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75th Anniversary of the Romani and Sinti Genocide

In the history of the Romani, the Second World War was a tragic period during which the German Nazis and their allies committed genocide on them – as they did with the Jews. This was a racially motivated attempt at exterminating the whole nation. The extermination was carried out in a systematic manner by the Third Reich between 1943–1944, according to the decree by Heinrich Himmler from December 1942 on the “final solution to the Gypsy question”. Mass executions had also taken place earlier, which was associated with the German occupation troops marching into the conquered territories. It is estimated that in this period in Europe some 500 thousand Romani were murdered, which probably accounted for about 50 per cent of their pre-war population. Operations based on a top-down plan were conducted in various places – in mass extermination camps, among others. The KL Auschwitz II – Birkenau concentration camp operated a Romani family camp (“Zigeunerlager”) in the years 1943–1944. More than 23 thousand Romani and Sinti from various European countries had been imprisoned in the camp. On the night of 2 August 1944, the Romani camp was liquidated, and the prisoners were murdered in gas chambers.

Today, at the former KL Auschwitz II - Brikenau, at the site of the Romani camp there is a statue in memory of the extermination of European Romani. For over a quarter of a century, every year on 2 August international events have been held here to commemorate this tragedy. In 1996, during an international conference organised in Oświęcin, Romani leaders from 10 European countries and the United States established the 2nd of August as the International Roma Genocide Remembrance Day. The Roma and Sinti Genocide Day celebrations are also observed in Poland, pursuant to a resolution of the Polish Sejm of 2011.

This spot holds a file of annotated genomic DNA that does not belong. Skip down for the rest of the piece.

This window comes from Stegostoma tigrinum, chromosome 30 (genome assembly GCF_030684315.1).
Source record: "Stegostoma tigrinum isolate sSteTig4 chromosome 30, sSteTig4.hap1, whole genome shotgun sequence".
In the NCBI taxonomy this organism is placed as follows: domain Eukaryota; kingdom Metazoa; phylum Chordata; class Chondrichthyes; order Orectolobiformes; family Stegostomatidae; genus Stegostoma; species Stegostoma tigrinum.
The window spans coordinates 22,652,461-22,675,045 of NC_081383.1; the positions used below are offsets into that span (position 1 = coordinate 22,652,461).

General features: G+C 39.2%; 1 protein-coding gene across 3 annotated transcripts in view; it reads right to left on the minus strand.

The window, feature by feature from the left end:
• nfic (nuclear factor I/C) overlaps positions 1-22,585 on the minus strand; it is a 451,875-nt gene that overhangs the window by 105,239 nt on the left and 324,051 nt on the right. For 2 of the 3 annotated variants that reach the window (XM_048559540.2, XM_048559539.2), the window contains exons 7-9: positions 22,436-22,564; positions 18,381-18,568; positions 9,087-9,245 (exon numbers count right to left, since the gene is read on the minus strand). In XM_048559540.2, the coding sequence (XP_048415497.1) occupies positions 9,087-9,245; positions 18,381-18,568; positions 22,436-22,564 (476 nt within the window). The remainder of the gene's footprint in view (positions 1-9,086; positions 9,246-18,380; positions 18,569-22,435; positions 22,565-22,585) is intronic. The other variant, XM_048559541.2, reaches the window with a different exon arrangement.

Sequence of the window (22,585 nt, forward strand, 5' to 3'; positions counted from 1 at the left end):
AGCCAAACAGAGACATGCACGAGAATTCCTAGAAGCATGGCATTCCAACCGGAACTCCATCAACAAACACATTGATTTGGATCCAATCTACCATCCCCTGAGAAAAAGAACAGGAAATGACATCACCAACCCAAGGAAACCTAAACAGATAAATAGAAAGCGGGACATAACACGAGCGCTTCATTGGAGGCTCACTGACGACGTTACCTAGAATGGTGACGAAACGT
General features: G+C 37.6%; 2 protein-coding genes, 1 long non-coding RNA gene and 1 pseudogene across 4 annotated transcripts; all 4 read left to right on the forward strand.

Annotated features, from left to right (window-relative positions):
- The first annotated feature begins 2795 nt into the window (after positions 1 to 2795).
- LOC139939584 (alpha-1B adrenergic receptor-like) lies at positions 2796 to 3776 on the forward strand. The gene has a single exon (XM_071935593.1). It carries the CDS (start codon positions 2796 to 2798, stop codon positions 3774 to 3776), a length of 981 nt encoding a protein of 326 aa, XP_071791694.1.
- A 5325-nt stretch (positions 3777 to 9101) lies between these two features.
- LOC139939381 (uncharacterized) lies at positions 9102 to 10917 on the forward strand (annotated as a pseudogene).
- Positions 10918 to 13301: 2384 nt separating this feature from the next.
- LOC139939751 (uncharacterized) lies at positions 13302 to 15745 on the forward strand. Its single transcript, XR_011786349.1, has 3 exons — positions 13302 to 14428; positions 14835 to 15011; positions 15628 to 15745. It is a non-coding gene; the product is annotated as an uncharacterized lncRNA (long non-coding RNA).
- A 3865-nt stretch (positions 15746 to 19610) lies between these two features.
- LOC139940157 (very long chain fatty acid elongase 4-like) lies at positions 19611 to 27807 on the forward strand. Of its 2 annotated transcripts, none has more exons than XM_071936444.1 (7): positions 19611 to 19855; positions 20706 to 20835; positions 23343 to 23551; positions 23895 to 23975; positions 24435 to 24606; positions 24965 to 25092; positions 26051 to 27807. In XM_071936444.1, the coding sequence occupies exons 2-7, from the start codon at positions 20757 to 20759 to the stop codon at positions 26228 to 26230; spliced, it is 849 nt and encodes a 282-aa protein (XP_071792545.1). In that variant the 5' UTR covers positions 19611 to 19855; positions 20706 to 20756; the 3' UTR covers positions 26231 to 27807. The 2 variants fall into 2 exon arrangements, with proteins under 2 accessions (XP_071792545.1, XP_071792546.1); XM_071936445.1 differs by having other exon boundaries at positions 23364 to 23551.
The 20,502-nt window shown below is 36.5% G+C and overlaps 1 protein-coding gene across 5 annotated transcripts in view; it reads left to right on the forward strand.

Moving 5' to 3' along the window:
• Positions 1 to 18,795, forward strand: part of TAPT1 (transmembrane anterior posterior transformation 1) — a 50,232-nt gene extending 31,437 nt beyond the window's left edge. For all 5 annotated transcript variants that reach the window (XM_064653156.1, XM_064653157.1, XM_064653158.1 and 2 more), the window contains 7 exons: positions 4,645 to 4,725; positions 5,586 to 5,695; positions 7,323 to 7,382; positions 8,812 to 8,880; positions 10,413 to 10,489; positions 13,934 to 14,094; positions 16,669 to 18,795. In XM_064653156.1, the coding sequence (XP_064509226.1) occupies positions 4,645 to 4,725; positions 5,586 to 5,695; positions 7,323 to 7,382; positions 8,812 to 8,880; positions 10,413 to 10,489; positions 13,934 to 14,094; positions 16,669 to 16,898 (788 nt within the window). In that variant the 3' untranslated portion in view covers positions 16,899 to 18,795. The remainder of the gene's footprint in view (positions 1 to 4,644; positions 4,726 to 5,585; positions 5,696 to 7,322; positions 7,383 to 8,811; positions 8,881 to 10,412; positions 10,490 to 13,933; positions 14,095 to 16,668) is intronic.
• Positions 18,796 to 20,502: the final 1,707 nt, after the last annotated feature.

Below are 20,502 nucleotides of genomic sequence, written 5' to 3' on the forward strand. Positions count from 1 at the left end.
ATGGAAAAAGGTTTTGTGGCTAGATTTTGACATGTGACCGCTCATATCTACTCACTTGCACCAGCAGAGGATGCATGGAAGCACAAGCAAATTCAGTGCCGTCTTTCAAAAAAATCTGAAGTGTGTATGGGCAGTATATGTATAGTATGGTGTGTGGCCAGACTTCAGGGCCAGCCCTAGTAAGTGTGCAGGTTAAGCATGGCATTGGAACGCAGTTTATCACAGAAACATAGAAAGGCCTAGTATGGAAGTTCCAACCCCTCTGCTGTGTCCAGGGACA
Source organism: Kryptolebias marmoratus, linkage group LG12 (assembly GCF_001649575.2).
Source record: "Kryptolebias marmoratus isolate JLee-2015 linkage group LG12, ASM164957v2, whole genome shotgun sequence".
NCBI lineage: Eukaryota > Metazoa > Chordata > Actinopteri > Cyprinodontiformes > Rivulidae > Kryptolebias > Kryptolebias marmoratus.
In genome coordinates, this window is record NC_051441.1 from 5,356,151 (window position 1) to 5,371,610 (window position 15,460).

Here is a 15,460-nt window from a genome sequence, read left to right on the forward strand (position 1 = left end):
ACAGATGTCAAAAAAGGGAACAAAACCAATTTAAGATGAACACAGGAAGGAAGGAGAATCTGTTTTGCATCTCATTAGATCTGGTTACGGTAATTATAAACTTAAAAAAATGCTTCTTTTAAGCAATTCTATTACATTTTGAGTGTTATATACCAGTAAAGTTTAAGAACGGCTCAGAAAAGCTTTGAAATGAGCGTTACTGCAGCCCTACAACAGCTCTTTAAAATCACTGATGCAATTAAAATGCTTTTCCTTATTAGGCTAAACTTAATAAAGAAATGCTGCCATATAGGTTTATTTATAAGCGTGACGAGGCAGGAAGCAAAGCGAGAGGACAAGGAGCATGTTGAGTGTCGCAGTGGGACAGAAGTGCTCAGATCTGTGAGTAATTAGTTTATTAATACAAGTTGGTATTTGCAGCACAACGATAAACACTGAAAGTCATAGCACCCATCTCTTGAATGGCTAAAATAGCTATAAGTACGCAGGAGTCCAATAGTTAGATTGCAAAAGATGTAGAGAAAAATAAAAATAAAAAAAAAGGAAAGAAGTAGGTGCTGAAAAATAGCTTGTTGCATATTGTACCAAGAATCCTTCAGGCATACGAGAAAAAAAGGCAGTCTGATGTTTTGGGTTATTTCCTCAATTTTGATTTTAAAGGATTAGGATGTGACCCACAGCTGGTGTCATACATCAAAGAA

The coin commemorates the tragic events of the night of 2 August 1944. The reverse of the coin features an image of a survivor of the genocide, Marianna Paczkowska (1925–2010), modelled on a preserved photograph. She was deported with her family in March 1944 to “Zigeunerlager” at the KL Auschwitz II – Birkenau (she was registered as Paczkowski Marie, camp number 10042). Being able to work, she was transferred to the KL Ravensbrueck, and from there to the subcamp Wolkenburg. On the night of 2 August 1944, her family was murdered in a gas chamber.

The obverse of the coin features the inscription: Likwidacja “Zigeunerlager” KL Auschwitz- Birkenau (Liquidation of Zigeunerlager KL Auschwitz-Birkenau) 02.08.1944 and images of barbed wire.

Tadeusz Czekaj